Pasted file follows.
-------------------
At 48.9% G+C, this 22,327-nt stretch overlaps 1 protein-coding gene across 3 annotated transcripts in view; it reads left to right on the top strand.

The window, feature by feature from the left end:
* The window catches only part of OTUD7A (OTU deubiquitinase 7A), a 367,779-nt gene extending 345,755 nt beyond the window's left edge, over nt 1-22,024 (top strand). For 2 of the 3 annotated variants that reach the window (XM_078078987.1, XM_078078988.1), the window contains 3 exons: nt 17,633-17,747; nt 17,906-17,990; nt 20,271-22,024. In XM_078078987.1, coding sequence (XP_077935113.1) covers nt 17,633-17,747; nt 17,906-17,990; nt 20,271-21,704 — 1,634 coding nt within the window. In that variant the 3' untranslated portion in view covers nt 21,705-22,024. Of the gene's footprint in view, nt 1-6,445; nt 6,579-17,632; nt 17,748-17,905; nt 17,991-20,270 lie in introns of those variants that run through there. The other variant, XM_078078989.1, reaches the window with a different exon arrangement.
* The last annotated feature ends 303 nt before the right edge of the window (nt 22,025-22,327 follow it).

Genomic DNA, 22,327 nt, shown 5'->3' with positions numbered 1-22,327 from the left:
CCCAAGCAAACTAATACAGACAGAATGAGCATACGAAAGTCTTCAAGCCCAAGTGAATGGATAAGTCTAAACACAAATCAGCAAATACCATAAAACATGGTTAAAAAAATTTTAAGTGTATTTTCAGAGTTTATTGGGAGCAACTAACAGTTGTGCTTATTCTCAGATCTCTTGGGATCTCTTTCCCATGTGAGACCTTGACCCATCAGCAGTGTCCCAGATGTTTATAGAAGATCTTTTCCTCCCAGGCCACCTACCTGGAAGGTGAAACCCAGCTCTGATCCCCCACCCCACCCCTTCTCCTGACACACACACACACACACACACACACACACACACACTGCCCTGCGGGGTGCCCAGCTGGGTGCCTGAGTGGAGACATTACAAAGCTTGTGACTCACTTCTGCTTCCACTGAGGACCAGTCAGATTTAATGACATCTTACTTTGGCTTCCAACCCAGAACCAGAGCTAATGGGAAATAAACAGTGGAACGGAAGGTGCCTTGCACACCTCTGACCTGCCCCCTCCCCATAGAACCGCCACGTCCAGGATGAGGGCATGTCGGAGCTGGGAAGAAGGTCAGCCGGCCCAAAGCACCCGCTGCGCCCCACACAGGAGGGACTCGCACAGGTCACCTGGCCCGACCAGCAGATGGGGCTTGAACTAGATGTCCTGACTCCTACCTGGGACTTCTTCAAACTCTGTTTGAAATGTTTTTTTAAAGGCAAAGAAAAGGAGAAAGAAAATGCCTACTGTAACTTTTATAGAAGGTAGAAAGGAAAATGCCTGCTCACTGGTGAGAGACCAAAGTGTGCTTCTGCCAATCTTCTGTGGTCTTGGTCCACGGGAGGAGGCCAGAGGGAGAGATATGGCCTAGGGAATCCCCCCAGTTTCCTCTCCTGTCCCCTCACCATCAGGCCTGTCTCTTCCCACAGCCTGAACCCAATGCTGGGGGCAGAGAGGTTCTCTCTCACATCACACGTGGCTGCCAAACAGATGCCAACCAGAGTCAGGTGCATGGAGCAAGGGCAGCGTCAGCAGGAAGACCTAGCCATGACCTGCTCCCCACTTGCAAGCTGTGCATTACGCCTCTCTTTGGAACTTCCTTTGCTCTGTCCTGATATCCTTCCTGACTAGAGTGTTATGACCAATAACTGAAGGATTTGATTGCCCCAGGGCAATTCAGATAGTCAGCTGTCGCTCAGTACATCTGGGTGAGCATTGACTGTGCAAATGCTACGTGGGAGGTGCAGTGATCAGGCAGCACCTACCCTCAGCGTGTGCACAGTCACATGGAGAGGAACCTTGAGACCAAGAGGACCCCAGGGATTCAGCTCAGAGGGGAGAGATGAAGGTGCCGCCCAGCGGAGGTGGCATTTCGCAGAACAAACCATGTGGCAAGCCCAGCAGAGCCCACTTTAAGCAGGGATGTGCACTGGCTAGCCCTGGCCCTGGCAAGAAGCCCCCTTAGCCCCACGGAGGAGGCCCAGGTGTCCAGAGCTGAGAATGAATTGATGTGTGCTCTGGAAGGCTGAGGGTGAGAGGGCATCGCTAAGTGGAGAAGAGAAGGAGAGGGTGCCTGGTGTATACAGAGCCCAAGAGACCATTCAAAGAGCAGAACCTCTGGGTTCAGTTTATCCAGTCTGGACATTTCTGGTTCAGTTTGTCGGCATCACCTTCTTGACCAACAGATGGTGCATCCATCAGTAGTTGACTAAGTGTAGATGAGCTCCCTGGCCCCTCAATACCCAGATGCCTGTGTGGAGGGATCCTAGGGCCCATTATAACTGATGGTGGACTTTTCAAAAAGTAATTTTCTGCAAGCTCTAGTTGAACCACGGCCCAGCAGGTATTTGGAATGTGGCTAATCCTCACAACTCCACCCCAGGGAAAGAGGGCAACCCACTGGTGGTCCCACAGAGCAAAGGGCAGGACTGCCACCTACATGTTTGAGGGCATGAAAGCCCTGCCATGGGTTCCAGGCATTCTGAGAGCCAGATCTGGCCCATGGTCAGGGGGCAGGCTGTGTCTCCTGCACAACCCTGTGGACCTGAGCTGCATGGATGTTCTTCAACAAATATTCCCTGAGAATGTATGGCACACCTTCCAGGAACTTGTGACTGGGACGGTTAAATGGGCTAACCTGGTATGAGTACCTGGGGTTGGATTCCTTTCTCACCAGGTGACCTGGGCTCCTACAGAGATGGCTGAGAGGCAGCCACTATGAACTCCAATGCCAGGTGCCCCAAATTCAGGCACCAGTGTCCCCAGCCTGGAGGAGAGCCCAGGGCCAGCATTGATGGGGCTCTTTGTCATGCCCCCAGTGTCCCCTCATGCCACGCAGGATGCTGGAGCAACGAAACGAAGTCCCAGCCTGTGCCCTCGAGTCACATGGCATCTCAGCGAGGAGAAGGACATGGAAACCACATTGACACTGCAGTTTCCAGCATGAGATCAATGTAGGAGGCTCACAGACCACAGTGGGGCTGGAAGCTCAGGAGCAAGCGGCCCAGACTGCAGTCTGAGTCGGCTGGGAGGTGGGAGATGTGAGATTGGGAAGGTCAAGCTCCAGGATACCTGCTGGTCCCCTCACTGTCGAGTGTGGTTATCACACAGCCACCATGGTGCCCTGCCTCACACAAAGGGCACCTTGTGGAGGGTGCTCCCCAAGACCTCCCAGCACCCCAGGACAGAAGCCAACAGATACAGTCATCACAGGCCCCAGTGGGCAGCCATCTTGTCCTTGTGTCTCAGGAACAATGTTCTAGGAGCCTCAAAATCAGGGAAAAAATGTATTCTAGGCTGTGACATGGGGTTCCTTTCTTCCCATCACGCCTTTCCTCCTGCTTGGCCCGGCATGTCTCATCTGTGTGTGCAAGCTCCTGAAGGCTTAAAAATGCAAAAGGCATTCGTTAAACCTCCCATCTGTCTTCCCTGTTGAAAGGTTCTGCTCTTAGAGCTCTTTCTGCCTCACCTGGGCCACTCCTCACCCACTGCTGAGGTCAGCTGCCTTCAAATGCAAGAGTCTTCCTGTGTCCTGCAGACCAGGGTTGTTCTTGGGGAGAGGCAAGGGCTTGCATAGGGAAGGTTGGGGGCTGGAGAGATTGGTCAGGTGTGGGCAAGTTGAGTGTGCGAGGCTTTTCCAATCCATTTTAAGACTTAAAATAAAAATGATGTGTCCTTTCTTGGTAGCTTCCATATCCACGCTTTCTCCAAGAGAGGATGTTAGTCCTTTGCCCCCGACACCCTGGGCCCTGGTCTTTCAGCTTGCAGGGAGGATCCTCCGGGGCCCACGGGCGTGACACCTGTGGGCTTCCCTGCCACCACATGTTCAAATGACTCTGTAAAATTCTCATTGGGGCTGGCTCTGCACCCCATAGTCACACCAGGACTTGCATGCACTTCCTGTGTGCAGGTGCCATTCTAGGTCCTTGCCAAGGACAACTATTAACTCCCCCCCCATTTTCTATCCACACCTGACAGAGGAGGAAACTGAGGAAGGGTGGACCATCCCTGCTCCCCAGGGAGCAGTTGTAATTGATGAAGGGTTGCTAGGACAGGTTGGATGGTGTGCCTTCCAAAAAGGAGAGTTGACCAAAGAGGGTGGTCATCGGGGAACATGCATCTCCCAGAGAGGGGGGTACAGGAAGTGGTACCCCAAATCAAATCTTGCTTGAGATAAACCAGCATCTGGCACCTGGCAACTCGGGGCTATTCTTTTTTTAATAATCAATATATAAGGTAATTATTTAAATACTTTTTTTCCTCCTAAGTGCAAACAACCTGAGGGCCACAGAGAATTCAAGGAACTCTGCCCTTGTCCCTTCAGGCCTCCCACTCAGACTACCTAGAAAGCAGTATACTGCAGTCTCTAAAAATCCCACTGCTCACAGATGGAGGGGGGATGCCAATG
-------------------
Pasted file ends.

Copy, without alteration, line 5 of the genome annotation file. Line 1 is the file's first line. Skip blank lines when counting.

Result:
Genomic DNA, 22,327 nt, shown 5'->3' with positions numbered 1-22,327 from the left: